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August 24 marked the 30th year of Ukraine’s independence. The country needs to build on the experience gained to strengthen its democracy and ensure a sustainable market economy. The news of President Volodymyr Zelensky’s upcoming visit to the White House comes at a pivotal time for US-Ukraine relations. President Joe Biden was criticized for its support of the Nord Stream 2 pipeline, which ultimately reduced Ukraine’s influence in the region. An essential pillar for bilateral relations is a new agenda for US-Ukraine affairs – to transform Ukraine’s narrative from that of a regional problem to a regional partner in energy security and energy transition.
Marked by the tense economic and political situation and the spreading COVID-19 pandemic, recent years have shown that in order to achieve decent geopolitical security, Ukraine needs to strengthen energy security by diversifying energy sources and supply routes. While the rest of the developed world is calling for action to minimize carbon emissions, Ukraine must do both: develop new energy supply routes and additional clean alternatives. A strong relationship between the US and Ukraine would support these vital objectives.
One of the critical areas for cooperation is to promote liquefied natural gas (LNG) trade between the US and Ukraine. The development of LNG has forever transformed natural gas from regional to one of the most dynamic global energy markets. Currently, the global LNG market volume is estimated at 490 billion cubic meters (bcm). By 2030, the share of the physical volume of global gas exports is expected to be close to 50 percent, while in 2050 it will approach 60 percent. In 2020, the COVID-19 pandemic forced the world’s leading countries to rethink the role of coal and instead prioritize more environmentally friendly fuels, including natural gas.
As the owner of one of the world’s largest and most advanced gas transmission systems and equipped with Europe’s largest 31 bcm underground gas storageUkraine sees strong demand for natural gas. Yet the unreliability of the Russian gas transition beyond 2024 creates an urgent need for diversification. LNG offers Ukraine the opportunity to switch from coal as the primary fuel source for electricity generation while reducing greenhouse gas emissions. With the growth of gas production over the past decade, US became the third largest LNG exporting country in 2020, after Australia and Qatar, and has reserves and export capacity for continued growth. A US-Ukraine LNG partnership opens up a new market for US exports, and the availability of Ukraine’s gas transmission system provides better conditions for access to the world’s second largest consumer of LNG: the European Union.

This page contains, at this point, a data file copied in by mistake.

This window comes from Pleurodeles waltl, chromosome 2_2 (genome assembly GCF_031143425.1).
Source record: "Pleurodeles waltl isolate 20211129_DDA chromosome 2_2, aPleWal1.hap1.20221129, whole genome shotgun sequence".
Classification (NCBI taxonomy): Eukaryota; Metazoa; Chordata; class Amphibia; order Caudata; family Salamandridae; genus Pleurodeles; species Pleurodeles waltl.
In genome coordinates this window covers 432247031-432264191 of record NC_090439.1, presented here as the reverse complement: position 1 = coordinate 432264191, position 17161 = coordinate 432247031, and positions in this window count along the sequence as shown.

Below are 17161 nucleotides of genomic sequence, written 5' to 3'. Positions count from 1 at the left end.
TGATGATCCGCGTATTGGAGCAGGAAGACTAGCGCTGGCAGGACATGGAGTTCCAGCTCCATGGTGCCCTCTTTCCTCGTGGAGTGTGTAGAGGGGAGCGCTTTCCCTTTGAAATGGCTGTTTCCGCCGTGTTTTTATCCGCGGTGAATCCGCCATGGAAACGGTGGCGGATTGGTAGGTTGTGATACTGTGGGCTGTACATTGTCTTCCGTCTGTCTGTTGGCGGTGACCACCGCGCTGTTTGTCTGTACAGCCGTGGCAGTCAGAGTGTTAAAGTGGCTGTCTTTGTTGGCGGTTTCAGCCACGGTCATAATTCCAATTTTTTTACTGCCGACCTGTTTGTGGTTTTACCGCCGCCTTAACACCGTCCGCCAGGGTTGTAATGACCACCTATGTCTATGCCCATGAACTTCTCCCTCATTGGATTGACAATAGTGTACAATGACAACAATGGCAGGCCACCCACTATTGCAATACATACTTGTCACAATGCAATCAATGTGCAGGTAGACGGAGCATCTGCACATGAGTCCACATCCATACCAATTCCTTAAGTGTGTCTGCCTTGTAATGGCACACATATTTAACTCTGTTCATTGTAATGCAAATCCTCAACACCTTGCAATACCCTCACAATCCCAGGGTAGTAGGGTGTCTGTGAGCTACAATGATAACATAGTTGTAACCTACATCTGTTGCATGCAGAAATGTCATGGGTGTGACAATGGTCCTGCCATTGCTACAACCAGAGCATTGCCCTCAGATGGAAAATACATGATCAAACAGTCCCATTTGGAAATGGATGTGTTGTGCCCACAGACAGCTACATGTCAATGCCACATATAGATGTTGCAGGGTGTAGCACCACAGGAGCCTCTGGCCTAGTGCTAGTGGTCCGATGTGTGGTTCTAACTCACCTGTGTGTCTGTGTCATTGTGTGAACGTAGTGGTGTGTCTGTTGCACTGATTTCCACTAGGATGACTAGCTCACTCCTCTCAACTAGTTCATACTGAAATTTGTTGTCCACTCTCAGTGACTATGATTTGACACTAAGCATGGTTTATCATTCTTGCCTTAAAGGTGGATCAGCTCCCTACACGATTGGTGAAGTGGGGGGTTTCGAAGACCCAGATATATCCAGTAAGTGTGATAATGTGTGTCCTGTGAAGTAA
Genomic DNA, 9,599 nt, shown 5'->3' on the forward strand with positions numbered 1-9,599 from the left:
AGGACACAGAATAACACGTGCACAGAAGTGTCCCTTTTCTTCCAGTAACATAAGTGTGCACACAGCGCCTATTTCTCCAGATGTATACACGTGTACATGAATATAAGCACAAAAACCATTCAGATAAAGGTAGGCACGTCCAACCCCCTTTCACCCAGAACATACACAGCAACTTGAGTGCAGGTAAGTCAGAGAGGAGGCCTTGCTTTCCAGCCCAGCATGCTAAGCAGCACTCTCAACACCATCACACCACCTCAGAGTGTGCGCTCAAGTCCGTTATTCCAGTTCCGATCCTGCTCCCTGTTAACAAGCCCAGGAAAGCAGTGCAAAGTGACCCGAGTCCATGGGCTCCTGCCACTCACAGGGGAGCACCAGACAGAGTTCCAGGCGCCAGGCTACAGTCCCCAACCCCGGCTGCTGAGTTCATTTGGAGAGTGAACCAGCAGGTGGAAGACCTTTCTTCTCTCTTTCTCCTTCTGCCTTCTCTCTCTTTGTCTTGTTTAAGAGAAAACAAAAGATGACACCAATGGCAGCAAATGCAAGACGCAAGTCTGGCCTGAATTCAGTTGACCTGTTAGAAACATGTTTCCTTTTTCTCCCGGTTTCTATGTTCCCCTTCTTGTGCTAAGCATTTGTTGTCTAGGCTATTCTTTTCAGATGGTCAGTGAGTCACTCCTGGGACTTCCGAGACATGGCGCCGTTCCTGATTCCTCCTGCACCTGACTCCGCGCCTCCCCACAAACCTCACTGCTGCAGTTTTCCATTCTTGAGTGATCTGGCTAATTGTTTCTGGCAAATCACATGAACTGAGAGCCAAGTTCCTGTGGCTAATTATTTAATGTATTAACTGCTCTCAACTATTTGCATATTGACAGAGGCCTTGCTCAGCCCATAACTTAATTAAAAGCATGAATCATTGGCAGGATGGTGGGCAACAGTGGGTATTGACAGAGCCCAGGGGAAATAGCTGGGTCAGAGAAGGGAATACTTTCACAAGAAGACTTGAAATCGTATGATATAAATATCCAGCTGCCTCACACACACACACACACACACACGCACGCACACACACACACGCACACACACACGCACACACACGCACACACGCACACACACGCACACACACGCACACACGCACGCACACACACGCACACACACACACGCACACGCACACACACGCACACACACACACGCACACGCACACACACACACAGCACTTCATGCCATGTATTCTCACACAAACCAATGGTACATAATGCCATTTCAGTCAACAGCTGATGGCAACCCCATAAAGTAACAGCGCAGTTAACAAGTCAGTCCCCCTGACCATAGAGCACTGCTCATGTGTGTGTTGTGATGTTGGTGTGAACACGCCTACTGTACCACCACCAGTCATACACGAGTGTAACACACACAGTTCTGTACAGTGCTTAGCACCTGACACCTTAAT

Another area for Ukraine to partner with the US is green hydrogen. Hydrogen development would put the country at the top of the climate change game. By adopting its ‘hydrogen strategy’, the US Department of Energy has sent a clear signal that it intends to make hydrogen technology the keys to the US energy transition through 2050. Ukraine, which possesses one of the world’s largest gas transmission systems , is vital to the world moving beyond fossil fuels by leveraging the hydrogen development in the US.
Finally, Ukraine could establish a strong international partnership by connecting the local IT market with international companies looking for green solutions. The cooperation with the US in the context of climate technology is particularly promising. Ukraine is already home to one of the most thriving IT industries in the world. employed with more than 200,000 employees, the IT sector alone generates at least 20 percent of total Ukrainian export services. More than half of the turnover in the Ukrainian IT sector already comes from the US, and further cooperation could benefit both countries.
A recent report from PwC showed that climate tech experiences 84 percent growth per year and predicts that the sector will achieve even better results in the future. Establishing the dialogue between Ukraine and the US in the context of climate technology would bring long-term benefits, help channel existing investments in sustainable projects and stimulate innovation to combat climate change, find mineral resources for renewable energy plans and the energy to increase efficiency.
The magnitude and pace of the energy transition we are experiencing today is remarkable, despite the COVID-19 crisis. Leading countries worldwide have already made critical decisions that promise to transform investment portfolios in the energy sector. The US, which recently rejoined the Paris accord under the Biden administration, aims to complete the transition to zero-energy electricity generation by 2035. This implies a massive shift to renewable energy and significant improvements in energy efficiency by 2030. In this context, Ukraine needs to jump on the green technology train to catch up with its western counterparts.
When the challenge of climate change mitigation requires the world to join efforts and cooperate, Ukraine has the potential to strengthen its relations with the US, reach a new level in energy cooperation by developing LNG trade, building its hydrogen industry and green technology exchange solutions.
Natalia Katser-Buchkovska is founder of the Ukrainian Sustainable Fund. She was a member of the Ukrainian Parliament from 2014-2019.
The views expressed in this article are those of the author.
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